To avoid confusion with Kappa (from vcd) or the kappa function from base, the function was originally named wkappa. With additional features modified from psy::ckappa to allow input with a different number of categories, the function has been renamed cohen.kappa.

Unfortunately, to make it more confusing, the weights described by Cohen are a function of the reciprocals of those discucssed by Fleiss and Cohen. The cohen.kappa function uses the appropriate formula for Cohen or Fleiss-Cohen weights.

There are some cases where the large sample size approximation of Fleiss et al. will produce confidence intervals exceeding +/- 1. Clearly, for these cases, the upper (or lower for negative values) should be set to 1. Boot strap resampling shows the problem is that the values are not symmetric. See the last (unrun) example.


William Revelle


Banerjee, M., Capozzoli, M., McSweeney, L and Sinha, D. (1999) Beyond Kappa: A review of interrater agreement measures The Canadian Journal of Statistics / La Revue Canadienne de Statistique, 27, 3-23

Cohen, J. (1960). A coefficient of agreement for nominal scales. Educational and Psychological Measurement, 20 37-46

Cohen, J. (1968). Weighted kappa: Nominal scale agreement provision for scaled disagreement or partial credit. Psychological Bulletin, 70, 213-220.

Fleiss, J. L., Cohen, J. and Everitt, B.S. (1969) Large sample standard errors of kappa and weighted kappa. Psychological Bulletin, 72, 332-327.

Zwick, R. (1988) Another look at interrater agreement. Psychological Bulletin, 103, 374 - 378.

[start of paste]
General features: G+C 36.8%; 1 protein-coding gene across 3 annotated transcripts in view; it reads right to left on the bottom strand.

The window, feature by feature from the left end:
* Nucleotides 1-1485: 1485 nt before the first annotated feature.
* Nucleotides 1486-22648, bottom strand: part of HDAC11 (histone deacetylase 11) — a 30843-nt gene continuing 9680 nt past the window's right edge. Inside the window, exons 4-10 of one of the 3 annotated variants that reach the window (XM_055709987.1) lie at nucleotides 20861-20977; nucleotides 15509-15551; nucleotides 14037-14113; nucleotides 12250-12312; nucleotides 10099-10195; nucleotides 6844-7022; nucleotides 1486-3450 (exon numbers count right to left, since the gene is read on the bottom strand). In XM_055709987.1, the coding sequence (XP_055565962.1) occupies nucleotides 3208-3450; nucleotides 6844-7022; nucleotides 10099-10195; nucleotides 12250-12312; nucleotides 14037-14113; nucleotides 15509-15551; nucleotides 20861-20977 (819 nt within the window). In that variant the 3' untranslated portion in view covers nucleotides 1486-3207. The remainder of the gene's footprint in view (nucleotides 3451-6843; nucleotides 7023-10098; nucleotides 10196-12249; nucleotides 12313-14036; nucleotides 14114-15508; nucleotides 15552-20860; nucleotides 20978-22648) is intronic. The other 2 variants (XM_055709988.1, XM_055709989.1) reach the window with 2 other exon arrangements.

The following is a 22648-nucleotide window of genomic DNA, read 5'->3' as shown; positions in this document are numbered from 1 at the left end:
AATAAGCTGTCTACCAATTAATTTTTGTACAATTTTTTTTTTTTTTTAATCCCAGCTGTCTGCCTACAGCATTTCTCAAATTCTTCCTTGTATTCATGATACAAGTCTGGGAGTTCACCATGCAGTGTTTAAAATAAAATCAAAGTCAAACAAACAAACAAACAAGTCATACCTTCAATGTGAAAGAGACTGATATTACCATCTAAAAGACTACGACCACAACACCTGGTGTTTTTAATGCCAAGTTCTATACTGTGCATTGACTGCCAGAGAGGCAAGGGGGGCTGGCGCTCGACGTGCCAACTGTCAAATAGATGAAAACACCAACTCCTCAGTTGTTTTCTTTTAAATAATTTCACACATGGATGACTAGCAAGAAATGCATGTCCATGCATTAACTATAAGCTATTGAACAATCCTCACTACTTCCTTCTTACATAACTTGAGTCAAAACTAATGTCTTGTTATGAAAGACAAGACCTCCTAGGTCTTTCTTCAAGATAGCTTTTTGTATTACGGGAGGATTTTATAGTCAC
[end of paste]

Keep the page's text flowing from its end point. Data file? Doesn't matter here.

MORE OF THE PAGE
#rating data (with thanks to Tim Bates)
rater1 = c(1,2,3,4,5,6,7,8,9) # rater one's ratings
rater2 = c(1,3,1,6,1,5,5,6,7) # rater one's ratings

#data matrix taken from Cohen
cohen <- matrix(c(
0.44, 0.07, 0.09,
0.05, 0.20, 0.05,
0.01, 0.03, 0.06),ncol=3,byrow=TRUE)

#cohen.weights  weight differences
cohen.weights <- matrix(c(

#cohen reports .492 and .348 

#another set of weights
#what if the weights are non-symmetric
wc <- matrix(c(
#Cohen reports kw = .353

cohen.kappa(cohen,n.obs=200)  #this uses the squared weights

fleiss.cohen <- 1 - cohen.weights/9

#however, Fleiss, Cohen and Everitt weight similarities
fleiss <- matrix(c(
106, 10,4,
22,28, 10,
2, 12,  6),ncol=3,byrow=TRUE)

#Fleiss weights the similarities
weights <- matrix(c(
 1.0000, 0.0000, 0.4444,
 0.0000, 1.0000, 0.6667,
 0.4444, 0.6667, 1.0000),ncol=3)
 #another example is comparing the scores of two sets of twins
 #data may be a 2 column matrix
 #compare weighted and unweighted
 #also look at the ICC for this data set.
 twins <- matrix(c(
    1, 2, 
    2, 3,
    3, 4,
    5, 6,
    6, 7), ncol=2,byrow=TRUE)
#data may be explicitly categorical
x <- c("red","yellow","blue","red")
y <- c("red",  "blue", "blue" ,"red") 
xy.df <- data.frame(x,y)
ck <- cohen.kappa(xy.df)

#The problem of missing categories (from Amy Finnegan)
numbers <- data.frame(rater1=c(6,3,7,8,7),
cohen.kappa(numbers)  #compare with the next analysis
cohen.kappa(numbers,levels=1:10)  #specify the number of levels 
              #   these leads to slightly higher weighted kappa
#finally, input can be a data.frame of ratings from more than two raters
ratings <- matrix(rep(1:5,4),ncol=4)
ratings[1,2] <- ratings[2,3] <- ratings[3,4] <- NA
ratings[2,1] <- ratings[3,2] <- ratings[4,3] <- 1
 #In the case of confidence intervals being artificially truncated to +/- 1, it is 
 #helpful to compare the results of a boot strap resample
 #ck.boot <-function(x,s=1:nrow(x)) {cohen.kappa(x[s,])$kappa}
 #ckb <- boot(x,ck.boot,R=1000)

[Package psych version 1.7.8 ]